If there is one thing I have learned in becoming a new father, it is to have greater respect for my wife.
Now if you have been following my blog at all then you know that I am a conservative -- I always have been and I always will be. That means that my first inclination is to nod to past experience and the lessons of history. But when it comes to childbearing, it strikes me that we in America are just now beginning to figure out how to do this right.
Maybe it's because hospitals just now seem to be making their facilities more celebratory and comfortable than utilitarian and medicinal. Maybe it's because in the baby classes that we attended my wife and I heard several return participants say that the curriculum had changed significantly in the past few years. Maybe it's because men from my parents' generation tend to not be familiar with the importance of paternity leave, or even why breast-feeding is preferable to the bottle. Maybe it's because only in the past year has the military decided to forgo fitness tests for new mothers and give them the time off work that they deserve.
It might be a combination of all these things. What I know is that we as men have historically not given nearly enough credit to the women who have carried, delivered, and raised us. I struggle to understand, particularly now, how any man could have witnessed a woman spend nine months going through three trimesters of chaotic body changes, watch her push through hours if not a full day of excruciating labor, observe her forfeit proper sleep for months if not years, and then have the audacity to tell this woman that she cannot vote. What were our ancestors thinking?
Combat is another one. If you've been in the room when a child was born, or even seen the film The Back Up Plan, then you know exactly what I'm talking about. With any birth there is no shortage of screaming, crying, spilled blood, frantic people running around, and collateral damage. For me it's the closest thing to war I've seen since Afghanistan. Any woman strong enough to push through this is more than capable of being a soldier if she so chooses. And yet we're just now recognizing that fact.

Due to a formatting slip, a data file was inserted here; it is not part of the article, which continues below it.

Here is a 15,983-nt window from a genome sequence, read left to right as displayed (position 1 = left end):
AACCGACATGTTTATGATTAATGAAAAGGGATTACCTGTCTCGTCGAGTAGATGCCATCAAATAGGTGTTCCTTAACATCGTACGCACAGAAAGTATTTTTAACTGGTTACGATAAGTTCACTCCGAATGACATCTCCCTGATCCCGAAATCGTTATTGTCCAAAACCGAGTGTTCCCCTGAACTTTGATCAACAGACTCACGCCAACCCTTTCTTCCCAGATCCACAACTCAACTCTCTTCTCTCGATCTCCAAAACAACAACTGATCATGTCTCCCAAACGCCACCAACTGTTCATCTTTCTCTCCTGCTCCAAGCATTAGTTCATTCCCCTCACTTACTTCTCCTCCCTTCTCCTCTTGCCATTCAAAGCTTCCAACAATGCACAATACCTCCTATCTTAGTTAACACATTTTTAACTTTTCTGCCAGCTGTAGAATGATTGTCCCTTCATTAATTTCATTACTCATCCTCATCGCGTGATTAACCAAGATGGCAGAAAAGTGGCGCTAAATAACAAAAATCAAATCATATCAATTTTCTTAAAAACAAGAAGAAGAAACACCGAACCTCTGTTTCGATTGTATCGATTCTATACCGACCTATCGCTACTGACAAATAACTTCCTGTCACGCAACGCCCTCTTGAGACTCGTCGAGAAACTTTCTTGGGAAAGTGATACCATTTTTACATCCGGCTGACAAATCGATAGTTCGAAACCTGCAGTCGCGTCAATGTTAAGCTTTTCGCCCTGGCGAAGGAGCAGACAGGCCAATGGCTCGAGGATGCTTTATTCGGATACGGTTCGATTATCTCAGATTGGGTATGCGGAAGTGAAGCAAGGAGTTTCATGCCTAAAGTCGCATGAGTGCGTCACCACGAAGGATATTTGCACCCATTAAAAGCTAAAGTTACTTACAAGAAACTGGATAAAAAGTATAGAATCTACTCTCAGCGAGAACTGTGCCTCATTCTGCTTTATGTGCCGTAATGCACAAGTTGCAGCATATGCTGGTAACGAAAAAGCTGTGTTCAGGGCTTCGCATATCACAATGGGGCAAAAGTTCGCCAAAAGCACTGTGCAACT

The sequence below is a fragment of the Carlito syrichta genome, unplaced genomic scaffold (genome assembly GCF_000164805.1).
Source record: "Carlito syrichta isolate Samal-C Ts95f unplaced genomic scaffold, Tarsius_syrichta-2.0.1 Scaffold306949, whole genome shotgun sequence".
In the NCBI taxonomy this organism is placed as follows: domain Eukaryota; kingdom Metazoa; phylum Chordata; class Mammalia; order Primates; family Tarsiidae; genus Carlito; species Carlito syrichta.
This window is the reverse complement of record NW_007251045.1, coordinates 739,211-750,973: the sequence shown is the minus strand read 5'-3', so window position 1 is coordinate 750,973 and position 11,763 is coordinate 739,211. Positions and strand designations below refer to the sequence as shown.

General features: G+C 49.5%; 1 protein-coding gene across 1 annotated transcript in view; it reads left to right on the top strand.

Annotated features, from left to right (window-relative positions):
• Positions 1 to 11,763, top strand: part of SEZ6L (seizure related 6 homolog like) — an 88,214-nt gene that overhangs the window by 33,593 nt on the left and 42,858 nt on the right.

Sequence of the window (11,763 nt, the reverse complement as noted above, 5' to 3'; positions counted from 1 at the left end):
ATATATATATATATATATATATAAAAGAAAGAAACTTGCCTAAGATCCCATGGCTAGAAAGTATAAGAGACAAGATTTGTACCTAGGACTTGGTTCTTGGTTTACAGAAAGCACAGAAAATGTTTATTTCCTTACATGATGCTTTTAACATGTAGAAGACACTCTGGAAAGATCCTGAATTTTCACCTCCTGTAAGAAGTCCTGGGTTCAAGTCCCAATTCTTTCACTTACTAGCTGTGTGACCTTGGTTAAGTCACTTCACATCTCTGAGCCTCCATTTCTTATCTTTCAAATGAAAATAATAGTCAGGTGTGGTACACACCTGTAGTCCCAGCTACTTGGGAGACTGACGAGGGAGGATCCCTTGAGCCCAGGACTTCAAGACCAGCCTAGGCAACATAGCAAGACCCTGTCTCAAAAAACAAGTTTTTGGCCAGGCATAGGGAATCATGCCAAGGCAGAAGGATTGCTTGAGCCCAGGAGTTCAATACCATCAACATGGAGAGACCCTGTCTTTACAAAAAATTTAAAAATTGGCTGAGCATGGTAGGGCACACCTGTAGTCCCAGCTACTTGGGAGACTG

Of course, I love Father's Day and I will cherish this as my first. I look forward to seeing my dad set up his Bluetooth Death Star and I can't wait to see what my wife has bought me from ThisiswhyImbroke.com. But I'm under no illusions about my responsibilities versus hers. Every weekday I show up for my routine job, enjoy interaction with my network of friendly coworkers, and fulfill my responsibilities to further our department's programs. For the most part there is limited crying and not a lot of crap to deal with.
My wife's life is another story. Right now she spends her entire day in our home going through an endlessly repeating cycle of inserting nutrients into a small human who loves to spew them right back out from a wide variety of orifices. This isn't a pleasant process. After a day spent disposing of a cornucopia of smelly forms and textures, my wife doesn't even get to sleep much. Even when she does it's usually just for a few hours and then she has to either feed the baby or hook herself up to a contraption that looks like it belongs on a farm. She does this tirelessly, without complaining, and then I show up after holding a few bottles and change a diaper or two, and somehow I get a whole holiday in my honor. The true story is that, while at home on maternity leave, my wife is the one doing the real work.
I do enjoy Father's Day and I think we as dads deserve it. But this year, as I celebrate my first, I am also thinking about Mother's Day and its importance. I think we should reconsider it.
I'm convinced they deserve a week.